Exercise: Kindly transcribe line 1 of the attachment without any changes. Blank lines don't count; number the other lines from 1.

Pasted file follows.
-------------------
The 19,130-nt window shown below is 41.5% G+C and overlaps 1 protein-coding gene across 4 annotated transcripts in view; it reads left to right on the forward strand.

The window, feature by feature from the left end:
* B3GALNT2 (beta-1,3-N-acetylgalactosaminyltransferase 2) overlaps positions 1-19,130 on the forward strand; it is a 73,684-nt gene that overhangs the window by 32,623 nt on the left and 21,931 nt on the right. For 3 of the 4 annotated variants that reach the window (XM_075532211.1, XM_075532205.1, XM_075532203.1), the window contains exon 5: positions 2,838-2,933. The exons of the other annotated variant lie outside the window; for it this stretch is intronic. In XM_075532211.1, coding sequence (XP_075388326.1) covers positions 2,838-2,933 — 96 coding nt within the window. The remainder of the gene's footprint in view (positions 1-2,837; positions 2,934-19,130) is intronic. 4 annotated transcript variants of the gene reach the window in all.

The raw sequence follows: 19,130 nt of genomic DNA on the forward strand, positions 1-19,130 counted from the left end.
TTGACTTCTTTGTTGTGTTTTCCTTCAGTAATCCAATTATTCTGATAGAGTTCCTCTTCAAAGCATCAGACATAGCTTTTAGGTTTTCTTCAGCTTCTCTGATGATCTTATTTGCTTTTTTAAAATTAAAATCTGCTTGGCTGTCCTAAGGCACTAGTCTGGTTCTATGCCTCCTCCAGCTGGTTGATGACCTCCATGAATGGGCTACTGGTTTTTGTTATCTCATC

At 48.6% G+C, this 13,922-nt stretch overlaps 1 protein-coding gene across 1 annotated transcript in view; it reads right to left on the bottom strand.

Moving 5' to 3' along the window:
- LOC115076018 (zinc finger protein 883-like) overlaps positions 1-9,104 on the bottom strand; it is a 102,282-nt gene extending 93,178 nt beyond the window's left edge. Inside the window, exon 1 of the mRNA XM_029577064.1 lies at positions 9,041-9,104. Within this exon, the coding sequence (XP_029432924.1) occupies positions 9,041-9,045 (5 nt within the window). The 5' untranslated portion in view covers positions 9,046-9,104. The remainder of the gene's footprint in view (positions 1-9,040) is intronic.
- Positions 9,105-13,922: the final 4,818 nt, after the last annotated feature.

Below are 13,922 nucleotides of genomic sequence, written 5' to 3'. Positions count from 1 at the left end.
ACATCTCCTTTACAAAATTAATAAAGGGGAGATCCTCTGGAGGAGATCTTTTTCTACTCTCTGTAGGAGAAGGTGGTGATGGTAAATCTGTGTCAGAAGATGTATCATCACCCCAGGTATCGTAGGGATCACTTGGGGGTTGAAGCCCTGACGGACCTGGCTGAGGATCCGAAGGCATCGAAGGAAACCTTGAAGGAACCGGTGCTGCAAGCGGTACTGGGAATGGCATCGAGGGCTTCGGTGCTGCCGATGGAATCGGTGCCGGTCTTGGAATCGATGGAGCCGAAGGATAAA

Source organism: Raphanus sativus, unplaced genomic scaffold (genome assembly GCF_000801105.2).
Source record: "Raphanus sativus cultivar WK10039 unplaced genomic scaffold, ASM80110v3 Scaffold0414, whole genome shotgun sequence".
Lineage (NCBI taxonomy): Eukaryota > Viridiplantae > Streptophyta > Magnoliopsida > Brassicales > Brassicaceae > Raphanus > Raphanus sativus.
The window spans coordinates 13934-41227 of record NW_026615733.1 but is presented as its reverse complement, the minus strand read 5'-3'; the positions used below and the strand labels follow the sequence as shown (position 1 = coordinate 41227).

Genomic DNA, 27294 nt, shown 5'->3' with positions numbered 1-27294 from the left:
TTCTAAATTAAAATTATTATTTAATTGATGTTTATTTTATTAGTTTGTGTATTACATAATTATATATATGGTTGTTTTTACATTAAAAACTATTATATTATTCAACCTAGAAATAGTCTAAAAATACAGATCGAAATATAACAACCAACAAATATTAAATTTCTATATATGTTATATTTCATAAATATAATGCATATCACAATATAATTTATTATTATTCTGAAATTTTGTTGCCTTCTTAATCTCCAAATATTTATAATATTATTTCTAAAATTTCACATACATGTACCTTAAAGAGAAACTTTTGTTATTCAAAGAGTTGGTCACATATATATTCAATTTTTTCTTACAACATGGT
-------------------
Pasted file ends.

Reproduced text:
The 19,130-nt window shown below is 41.5% G+C and overlaps 1 protein-coding gene across 4 annotated transcripts in view; it reads left to right on the forward strand.